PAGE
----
The lower hull tub is nicely done with detail on both the sides and the bottom. There are 2 small nubs on each end of the tub that will need to be removed. Other than the nubs, there are no other visible molding marks, flash, or seam lines.
There are 2 identical Sprue Bs. They contain the running gear, road wheels, springs, and other miscellaneous parts. Again, there is no flash or other marks marring the parts in locations that will be visible on the finished model. According to Mr. Doyle, the road wheels have the correct number of bolts for those of you who count those types of things.
There are also 2 D sprues, but they provide different parts. The first Sprue D contains the sand skirts, which are thin, but the edges are not beveled thereby creating a better scale impression. The parts are again nicely-molded with good detail, however there is a small amount of flash on some of the parts on this sprue. The turret is found on the second Sprue D in 3 parts. To my eye and touch, there does not appear to be any casting texture on the turret pieces. However, again according to Mr. Doyle’s text and pictures, the Valentine turret had very noticeable casting texture. There are two mantlets provided and the instructions indicate this is not a modeler’s choice, as they call for using only part D11.
The 2-pounder gun barrel is molded in a single piece. There is some interior detail provided for the turret, including the gun breech, the coaxial machine gun, and the radio (which matches up very nicely to the No. 19 wireless radio shown in Mr. Doyle’s book). In addition, the turret hatch has detail on both sides, so the modeler can take full advantage of having those crew figures supplied in the kit.
Sprues A and C provide the parts for the upper hull and all the items found there. Again, the detail is quite good. The fret of photo-etch parts is thin and the detail is well-done. Based on a quick read through the directions, the kit does not include plastic parts to use in place of the PE for modelers who prefer to avoid dealing with brass.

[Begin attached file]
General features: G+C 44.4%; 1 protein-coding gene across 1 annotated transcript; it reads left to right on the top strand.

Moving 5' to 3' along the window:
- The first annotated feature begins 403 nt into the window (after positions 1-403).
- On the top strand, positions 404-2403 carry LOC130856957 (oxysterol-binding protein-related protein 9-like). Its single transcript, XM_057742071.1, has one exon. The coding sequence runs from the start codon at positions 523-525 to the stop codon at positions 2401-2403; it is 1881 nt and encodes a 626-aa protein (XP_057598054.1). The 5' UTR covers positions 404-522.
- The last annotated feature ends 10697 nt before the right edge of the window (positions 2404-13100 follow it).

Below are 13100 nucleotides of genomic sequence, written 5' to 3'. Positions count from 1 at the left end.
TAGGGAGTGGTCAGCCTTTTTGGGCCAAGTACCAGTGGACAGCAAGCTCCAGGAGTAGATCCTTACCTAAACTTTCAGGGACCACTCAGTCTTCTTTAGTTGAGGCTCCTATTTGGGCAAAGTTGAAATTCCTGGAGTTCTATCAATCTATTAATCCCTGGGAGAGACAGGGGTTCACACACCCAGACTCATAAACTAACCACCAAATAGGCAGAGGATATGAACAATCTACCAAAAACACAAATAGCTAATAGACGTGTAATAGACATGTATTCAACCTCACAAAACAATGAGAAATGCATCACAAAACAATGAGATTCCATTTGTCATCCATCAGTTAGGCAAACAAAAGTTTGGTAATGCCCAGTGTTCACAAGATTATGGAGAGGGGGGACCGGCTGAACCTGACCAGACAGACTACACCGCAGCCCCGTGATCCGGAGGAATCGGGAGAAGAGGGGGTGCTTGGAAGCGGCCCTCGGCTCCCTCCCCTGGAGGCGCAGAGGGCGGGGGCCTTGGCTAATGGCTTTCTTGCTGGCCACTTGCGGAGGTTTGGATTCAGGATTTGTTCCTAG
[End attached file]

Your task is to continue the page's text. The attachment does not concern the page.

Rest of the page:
The three crew figures are found on Sprue F. The uniforms worn by the crew figures are appropriate for the North African locale. Figure A is the crewman using binoculars; he is wearing standard uniform items for an officer in North Africa: Long khaki drill pants and a pullover sweater. He also is wearing non-standard rubber-soled suede chukka boots. Figure B, the seated figure, is also wearing standard desert attire: the black beret of the Royal Tank Regiment (which matches the markings provided for the tanks), the standard long-sleeved khaki shirt with the sleeves rolled up, khaki shorts, socks, short puttees, and leather ankle boots. Figure C, the standing figure wearing the beret, wears the same clothing as Figure B.
The detail on these figures is impressive, and in my opinion is easily comparable to Dragon’s current line of figures. Each of the heads has different facial features, and the only drawback is the large amount of flash and very noticeable mold seams that may be troublesome to remove without removing surrounding detail.
This is the first Miniart AFV kit I have examined and I must say I am impressed with the detail and quality of the parts. The inclusion of the figures makes this a very attractive kit ripe for inclusion in a North African diorama.